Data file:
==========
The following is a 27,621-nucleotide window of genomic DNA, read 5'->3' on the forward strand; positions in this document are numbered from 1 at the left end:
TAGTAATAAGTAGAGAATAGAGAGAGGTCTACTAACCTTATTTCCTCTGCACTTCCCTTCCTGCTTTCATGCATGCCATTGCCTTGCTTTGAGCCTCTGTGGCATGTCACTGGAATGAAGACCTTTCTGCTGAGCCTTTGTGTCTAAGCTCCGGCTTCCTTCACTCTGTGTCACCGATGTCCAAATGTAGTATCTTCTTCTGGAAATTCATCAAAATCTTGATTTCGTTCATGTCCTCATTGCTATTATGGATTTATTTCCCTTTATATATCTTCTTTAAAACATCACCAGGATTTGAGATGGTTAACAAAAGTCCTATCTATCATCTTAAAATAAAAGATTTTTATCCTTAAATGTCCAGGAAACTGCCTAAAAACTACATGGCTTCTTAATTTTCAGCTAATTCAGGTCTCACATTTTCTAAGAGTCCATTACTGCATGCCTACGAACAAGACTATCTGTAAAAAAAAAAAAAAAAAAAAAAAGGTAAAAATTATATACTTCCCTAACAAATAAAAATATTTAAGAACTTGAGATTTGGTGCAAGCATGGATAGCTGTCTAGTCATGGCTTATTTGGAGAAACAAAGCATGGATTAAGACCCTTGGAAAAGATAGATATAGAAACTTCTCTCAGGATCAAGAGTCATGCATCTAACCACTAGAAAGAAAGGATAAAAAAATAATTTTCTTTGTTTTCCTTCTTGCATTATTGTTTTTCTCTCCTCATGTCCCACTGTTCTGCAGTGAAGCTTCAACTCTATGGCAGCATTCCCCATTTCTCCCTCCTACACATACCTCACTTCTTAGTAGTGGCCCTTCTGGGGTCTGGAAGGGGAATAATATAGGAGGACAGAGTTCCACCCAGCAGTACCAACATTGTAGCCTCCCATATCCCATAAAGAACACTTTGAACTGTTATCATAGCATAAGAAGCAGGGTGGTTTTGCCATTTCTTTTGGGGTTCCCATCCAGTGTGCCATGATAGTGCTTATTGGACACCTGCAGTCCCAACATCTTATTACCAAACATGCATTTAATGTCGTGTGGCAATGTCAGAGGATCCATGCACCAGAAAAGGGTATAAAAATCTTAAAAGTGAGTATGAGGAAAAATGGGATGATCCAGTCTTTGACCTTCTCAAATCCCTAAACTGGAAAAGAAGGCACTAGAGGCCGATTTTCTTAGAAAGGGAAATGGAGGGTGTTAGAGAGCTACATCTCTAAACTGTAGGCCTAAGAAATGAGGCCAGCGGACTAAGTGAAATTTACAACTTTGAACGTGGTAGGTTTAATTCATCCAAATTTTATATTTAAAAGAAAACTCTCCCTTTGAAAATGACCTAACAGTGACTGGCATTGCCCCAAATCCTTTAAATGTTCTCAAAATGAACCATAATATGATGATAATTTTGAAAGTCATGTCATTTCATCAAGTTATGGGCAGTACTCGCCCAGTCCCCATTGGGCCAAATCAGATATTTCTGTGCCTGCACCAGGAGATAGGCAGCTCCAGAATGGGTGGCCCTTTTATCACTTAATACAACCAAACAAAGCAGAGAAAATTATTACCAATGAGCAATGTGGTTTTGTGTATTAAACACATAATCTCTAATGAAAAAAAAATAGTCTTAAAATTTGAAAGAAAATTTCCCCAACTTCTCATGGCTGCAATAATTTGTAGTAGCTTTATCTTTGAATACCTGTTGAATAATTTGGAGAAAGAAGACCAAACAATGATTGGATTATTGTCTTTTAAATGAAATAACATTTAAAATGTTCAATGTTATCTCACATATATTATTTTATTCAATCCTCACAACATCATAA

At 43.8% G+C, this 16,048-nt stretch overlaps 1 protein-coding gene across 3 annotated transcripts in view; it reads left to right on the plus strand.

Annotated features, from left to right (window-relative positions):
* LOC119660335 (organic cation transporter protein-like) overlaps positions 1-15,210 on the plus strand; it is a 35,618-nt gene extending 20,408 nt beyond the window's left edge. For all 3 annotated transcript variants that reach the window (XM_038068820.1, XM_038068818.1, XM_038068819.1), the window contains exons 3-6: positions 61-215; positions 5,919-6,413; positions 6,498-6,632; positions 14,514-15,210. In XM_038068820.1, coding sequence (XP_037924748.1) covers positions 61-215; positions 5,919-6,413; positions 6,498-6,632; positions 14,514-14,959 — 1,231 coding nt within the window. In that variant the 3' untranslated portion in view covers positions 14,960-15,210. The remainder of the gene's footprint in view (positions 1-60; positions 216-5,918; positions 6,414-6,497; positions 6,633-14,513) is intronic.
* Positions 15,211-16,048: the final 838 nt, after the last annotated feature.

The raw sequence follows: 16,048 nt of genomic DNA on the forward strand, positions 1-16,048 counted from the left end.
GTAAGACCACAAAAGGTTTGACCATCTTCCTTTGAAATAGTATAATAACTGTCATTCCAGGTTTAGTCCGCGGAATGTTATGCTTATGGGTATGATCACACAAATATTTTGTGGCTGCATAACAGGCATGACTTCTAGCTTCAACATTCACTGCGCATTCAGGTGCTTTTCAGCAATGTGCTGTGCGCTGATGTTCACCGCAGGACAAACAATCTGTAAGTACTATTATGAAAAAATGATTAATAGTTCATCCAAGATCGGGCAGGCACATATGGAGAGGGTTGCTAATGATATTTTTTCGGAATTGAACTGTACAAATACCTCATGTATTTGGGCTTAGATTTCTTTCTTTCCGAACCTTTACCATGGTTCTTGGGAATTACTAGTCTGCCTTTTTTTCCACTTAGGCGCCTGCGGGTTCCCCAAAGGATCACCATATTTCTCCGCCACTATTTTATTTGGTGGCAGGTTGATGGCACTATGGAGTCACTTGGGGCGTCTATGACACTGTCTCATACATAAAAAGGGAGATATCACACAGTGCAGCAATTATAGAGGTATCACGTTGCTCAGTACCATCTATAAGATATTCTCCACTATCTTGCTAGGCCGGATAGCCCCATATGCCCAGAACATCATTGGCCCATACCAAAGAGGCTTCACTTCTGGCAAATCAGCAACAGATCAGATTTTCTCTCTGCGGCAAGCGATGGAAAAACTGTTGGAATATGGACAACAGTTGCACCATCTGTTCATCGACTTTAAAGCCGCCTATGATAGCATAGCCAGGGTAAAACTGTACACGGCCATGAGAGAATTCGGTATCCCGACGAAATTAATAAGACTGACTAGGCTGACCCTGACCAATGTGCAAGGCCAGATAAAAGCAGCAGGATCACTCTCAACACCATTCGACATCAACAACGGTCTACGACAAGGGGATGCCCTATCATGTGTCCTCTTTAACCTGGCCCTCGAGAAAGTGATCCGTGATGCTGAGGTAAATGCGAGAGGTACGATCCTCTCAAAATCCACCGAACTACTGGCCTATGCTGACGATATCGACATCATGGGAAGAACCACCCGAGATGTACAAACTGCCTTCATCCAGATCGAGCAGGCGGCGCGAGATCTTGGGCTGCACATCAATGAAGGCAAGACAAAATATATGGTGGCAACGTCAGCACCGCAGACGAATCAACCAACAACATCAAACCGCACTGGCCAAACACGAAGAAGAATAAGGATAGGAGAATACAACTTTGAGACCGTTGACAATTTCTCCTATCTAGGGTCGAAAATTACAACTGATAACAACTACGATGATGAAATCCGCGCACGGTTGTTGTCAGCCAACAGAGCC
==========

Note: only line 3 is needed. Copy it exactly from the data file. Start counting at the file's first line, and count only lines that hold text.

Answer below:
At 43.8% G+C, this 16,048-nt stretch overlaps 1 protein-coding gene across 3 annotated transcripts in view; it reads left to right on the plus strand.